An addicted individual may not be the only person at risk of a drug overdose. As cartels and drug dealers seek out profit and control, the average person is unlikely to be aware of such schemes. That does not mean these people are not at risk. Reports of fentanyl, the current deadliest drug in America, being dyed bright colors are becoming more common by the day. This can make it exceedingly easier for an uninformed person, be it a child or young adult, to mistake it for a treat rather than the dangerous substance that it is.
Banyan’s Chicago addiction treatment center explores the trend of Rainbow fentanyl, the threat it poses, and what you should do in the event of an accidental overdose.
Bright colors aside, this drug alone poses a significant health risk. Fentanyl is classified as a synthetic opioid that can either be prescribed by a doctor or taken illegally. It is 50 times more potent than heroin and 100 times more potent than morphine. For reference, it takes only 2 milligrams of fentanyl to be considered a lethal dose. That size is equivalent to 10-15 grains of table salt. It is impossible to know the exact amount of fentanyl that is present when in a powder or pill without laboratory testing.1
Recent reports have shown that over 100,000 Americans died of accidental overdoses in 2021, with 66% being related to synthetic opioids.2 This highlights a serious problem that officials struggle to keep up with even to this day. It is believed that dealers will lace their supply with fentanyl in order to keep their clients addicted and reliant on them to maintain their habit. In turn, countless people have overdosed, and the situation continues to spiral as new methods are discovered to keep this practice going. [Text Wrapping Break]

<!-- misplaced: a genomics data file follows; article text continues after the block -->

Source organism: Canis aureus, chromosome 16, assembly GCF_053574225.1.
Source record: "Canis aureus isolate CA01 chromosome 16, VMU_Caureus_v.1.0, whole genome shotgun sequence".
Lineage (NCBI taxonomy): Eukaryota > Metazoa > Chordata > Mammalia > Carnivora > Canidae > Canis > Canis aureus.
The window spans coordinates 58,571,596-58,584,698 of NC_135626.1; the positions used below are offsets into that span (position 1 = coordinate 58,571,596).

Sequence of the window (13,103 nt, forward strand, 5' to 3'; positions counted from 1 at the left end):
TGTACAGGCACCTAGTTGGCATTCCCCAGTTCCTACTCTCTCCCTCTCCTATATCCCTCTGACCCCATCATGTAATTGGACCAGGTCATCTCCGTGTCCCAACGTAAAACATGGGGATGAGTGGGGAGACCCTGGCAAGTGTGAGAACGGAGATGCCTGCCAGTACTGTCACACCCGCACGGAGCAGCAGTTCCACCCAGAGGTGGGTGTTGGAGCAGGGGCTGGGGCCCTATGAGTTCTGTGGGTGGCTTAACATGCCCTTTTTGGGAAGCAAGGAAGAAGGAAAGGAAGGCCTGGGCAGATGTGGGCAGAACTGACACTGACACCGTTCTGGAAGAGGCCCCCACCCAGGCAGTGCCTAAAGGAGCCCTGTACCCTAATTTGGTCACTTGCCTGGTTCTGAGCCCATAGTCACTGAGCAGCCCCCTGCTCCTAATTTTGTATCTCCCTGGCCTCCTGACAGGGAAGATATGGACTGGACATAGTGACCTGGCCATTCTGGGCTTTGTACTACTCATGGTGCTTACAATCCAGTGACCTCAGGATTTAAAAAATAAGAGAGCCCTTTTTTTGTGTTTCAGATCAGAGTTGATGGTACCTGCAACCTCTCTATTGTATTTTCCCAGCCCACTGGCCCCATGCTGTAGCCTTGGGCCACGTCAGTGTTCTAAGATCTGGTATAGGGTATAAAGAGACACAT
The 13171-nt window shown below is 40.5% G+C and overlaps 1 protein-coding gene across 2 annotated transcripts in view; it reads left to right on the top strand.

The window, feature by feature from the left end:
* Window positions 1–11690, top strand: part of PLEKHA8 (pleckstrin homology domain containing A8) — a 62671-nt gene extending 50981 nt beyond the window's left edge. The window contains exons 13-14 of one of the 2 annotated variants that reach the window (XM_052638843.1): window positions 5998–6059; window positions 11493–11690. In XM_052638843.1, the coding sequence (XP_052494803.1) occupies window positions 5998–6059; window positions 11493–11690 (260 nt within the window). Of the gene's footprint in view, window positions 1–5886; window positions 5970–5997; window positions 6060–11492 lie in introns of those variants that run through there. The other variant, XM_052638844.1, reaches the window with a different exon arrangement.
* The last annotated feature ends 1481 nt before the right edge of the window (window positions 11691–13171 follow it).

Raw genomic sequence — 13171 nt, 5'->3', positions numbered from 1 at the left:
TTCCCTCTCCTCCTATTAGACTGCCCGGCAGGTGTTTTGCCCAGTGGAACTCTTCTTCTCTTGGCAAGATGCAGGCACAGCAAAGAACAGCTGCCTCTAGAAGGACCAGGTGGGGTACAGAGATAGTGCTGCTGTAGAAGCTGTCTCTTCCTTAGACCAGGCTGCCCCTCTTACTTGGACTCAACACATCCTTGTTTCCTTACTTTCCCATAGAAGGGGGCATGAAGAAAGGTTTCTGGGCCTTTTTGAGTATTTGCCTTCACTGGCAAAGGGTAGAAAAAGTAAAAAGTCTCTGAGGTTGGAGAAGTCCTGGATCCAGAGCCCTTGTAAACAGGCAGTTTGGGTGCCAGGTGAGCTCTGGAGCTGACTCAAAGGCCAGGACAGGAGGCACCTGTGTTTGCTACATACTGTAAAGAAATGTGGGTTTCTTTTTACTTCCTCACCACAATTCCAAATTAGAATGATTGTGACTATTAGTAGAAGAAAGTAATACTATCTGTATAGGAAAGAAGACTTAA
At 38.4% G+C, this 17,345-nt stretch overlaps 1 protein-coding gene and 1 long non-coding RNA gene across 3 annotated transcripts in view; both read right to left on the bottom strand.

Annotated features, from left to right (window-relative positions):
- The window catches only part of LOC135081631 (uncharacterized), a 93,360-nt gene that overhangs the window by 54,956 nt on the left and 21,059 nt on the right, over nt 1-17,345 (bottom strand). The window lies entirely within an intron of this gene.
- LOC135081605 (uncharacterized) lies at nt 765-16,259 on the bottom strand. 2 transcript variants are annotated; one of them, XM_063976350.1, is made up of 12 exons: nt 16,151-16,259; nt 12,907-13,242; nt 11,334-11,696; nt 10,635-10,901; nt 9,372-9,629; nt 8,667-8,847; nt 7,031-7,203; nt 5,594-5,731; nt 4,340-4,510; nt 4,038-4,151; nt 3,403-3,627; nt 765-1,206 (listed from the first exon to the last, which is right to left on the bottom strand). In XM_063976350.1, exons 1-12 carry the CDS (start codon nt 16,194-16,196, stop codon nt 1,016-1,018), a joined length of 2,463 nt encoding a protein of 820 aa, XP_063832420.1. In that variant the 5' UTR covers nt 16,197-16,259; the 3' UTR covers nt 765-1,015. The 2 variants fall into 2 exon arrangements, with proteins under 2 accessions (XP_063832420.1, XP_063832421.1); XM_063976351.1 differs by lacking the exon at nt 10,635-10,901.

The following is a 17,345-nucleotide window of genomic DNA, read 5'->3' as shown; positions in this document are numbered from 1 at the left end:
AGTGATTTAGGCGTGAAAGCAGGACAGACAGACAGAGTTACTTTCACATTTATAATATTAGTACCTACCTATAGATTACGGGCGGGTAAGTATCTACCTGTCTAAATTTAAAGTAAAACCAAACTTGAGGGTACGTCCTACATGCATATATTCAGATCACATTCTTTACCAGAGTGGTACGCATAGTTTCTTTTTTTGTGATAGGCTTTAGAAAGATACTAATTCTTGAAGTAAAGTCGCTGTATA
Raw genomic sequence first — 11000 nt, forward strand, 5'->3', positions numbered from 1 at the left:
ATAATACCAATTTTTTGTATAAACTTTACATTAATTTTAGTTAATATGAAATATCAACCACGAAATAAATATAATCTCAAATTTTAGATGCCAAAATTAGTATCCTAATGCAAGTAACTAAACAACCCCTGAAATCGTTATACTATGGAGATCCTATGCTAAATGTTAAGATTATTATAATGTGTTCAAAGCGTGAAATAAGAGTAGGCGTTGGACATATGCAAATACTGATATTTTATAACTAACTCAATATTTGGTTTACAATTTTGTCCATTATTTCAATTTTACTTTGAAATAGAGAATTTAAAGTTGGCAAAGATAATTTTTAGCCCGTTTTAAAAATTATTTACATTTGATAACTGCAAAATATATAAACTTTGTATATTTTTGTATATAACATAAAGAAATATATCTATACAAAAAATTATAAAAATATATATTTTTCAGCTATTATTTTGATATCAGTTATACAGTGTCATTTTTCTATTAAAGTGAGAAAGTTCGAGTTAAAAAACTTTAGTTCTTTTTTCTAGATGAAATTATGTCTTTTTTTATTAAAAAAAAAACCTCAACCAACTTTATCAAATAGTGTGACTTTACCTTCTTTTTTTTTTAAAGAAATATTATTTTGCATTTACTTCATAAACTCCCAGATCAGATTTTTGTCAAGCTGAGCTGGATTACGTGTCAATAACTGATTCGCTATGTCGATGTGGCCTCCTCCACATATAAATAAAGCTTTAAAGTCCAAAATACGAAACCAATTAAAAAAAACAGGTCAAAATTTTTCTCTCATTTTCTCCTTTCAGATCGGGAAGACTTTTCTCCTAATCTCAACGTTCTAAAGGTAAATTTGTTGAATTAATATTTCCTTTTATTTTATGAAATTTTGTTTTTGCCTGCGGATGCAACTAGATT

Brightly colored fentanyl is a fairly recent trend. It has been seized in numerous forms, including powder, pills, and even blocks that look like sidewalk chalk. This makes it exceedingly easier to mistake this dangerous drug for something harmless. For instance, a child may get into their parent's stash of drugs and innocently mistake the colorful pills for some kind of sweet or candy. It highlights the fact that addiction does not only affect the individual with dependence but those that rely on them as well.
As stated before, it is impossible to predict the exact amount of fentanyl in an illegally manufactured batch. For a child that mistakes rainbow fentanyl for candy, the risk of overdose rises exponentially. In this case, understanding what an overdose looks like can make a world of difference.
While the threat of rainbow fentanyl remains, understanding the signals of potential can literally save a life.
Symptoms of an overdose on fentanyl include:
If you are concerned that you or someone else is experiencing an overdose, it is imperative that you call 911 immediately. If it is another person, stay with them until help arrives. Additionally, if the caller is using illegal substances themselves, they will not face legal action if they call for help.
Rainbow fentanyl is a very real danger that presents a risk to not only the person with the addiction but to those around them as well. If these illegal drugs are being kept in a home, especially one with a child in it, then there is a problem. Waiting until something drastic happens is not the way to go.
Banyan Treatment Centers operate an excellent Chicago IOP that provides the many benefits of residential care but with more flexibility. So if you have a family that needs you, you can still receive effective treatment that can change your life. A variety of different addictions are treated on-site, while the numerous levels of care offered can provide people at any point of addiction with the most effective treatment.
To learn more about Banyan’s Illinois Addiction Treatment Center, call 888-280-4763 today.